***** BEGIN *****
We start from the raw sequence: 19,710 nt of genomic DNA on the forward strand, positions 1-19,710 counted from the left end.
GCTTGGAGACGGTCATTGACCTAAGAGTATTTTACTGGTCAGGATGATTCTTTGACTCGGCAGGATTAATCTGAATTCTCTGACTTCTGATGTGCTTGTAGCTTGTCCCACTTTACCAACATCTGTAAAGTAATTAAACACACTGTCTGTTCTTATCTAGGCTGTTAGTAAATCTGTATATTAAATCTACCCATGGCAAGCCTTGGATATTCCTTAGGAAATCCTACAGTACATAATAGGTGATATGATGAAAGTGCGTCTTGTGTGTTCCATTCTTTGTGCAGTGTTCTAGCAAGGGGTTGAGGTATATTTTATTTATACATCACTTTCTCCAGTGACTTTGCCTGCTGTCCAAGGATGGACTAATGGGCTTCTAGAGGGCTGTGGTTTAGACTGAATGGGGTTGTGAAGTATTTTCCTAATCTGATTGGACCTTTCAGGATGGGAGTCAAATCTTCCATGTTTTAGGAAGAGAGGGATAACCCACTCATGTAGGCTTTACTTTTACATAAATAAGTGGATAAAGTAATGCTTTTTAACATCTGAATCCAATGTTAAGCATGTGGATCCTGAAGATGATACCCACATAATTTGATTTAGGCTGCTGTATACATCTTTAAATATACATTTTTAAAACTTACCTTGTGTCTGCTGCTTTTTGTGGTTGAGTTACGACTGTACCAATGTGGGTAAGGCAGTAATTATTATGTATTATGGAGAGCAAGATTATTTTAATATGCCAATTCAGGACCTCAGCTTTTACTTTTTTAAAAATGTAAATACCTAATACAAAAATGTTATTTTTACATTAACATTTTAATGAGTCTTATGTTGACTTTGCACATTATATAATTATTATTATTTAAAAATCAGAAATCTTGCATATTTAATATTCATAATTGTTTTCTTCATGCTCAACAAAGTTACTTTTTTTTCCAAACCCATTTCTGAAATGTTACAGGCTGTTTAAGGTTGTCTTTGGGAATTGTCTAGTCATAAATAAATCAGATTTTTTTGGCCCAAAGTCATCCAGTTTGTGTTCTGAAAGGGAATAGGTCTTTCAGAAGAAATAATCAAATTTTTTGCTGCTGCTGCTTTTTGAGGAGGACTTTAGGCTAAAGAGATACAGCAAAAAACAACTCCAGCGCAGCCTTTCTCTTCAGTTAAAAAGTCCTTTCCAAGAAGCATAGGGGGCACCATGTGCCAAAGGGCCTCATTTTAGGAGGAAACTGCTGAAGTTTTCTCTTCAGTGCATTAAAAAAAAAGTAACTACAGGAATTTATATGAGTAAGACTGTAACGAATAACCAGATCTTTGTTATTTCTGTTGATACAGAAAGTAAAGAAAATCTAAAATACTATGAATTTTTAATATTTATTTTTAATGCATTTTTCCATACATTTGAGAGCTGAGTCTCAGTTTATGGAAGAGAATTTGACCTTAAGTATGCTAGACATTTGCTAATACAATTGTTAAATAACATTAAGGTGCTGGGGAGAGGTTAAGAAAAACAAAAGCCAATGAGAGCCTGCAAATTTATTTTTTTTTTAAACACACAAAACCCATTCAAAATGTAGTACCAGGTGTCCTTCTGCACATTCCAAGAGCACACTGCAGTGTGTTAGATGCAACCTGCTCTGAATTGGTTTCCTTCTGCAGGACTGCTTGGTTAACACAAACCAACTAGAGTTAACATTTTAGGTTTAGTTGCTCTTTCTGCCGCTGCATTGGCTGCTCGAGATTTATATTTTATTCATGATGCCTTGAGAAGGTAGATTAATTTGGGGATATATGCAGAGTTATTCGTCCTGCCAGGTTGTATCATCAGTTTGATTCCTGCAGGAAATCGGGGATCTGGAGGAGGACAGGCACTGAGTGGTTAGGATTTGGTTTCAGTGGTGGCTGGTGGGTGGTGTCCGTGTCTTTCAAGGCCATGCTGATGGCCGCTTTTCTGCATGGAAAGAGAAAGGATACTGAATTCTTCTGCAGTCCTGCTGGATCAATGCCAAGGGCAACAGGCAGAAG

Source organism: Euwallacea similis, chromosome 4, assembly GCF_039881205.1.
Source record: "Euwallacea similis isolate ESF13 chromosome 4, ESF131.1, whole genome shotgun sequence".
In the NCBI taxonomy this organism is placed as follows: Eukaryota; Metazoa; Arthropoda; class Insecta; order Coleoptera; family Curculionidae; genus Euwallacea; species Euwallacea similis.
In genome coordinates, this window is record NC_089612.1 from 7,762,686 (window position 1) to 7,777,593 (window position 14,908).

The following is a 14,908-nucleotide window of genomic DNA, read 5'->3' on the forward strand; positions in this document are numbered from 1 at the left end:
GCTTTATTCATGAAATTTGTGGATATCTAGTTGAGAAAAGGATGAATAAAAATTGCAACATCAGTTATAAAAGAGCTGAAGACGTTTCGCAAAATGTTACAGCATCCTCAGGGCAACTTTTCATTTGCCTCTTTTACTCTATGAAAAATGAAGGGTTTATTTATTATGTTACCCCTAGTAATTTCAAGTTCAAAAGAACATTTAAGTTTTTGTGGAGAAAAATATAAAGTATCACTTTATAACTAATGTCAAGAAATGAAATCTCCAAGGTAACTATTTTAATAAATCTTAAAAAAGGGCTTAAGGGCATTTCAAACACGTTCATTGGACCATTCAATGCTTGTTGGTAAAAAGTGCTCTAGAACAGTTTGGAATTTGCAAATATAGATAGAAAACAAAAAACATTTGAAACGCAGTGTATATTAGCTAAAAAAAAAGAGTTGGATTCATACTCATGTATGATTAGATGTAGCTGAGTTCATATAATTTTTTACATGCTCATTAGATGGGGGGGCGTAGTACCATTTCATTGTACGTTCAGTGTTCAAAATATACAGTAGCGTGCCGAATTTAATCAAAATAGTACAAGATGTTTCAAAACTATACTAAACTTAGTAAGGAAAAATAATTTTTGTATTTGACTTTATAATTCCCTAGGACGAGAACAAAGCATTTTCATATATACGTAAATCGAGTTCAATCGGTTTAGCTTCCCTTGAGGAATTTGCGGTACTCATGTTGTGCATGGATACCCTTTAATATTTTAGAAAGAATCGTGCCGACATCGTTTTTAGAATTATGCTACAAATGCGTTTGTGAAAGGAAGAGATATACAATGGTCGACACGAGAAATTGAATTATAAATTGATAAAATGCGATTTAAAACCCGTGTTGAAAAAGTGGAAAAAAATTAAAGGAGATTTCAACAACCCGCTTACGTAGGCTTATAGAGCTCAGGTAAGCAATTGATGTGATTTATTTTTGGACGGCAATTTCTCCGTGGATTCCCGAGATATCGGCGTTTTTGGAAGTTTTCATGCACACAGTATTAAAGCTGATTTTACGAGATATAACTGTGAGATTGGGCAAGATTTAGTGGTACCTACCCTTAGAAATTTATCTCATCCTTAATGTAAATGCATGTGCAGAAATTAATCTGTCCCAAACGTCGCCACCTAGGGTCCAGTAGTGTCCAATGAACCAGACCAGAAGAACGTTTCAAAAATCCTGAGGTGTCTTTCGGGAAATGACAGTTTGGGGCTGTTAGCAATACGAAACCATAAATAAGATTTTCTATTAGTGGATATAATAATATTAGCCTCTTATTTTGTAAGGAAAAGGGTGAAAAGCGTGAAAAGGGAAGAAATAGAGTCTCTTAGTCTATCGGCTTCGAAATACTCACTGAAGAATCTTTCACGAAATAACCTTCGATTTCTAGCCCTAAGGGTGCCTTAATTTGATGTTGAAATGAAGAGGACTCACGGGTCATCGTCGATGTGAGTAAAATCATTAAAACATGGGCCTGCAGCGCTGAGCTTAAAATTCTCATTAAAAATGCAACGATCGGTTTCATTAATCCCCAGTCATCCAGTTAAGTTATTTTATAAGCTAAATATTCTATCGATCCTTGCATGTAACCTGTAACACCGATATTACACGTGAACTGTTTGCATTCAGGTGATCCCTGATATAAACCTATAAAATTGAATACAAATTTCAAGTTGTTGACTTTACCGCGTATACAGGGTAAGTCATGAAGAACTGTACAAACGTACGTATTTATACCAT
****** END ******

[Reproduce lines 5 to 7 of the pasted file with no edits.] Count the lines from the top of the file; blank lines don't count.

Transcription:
In the NCBI taxonomy this organism is placed as follows: Eukaryota; Metazoa; Arthropoda; class Insecta; order Coleoptera; family Curculionidae; genus Euwallacea; species Euwallacea similis.
In genome coordinates, this window is record NC_089612.1 from 7,762,686 (window position 1) to 7,777,593 (window position 14,908).

The following is a 14,908-nucleotide window of genomic DNA, read 5'->3' on the forward strand; positions in this document are numbered from 1 at the left end: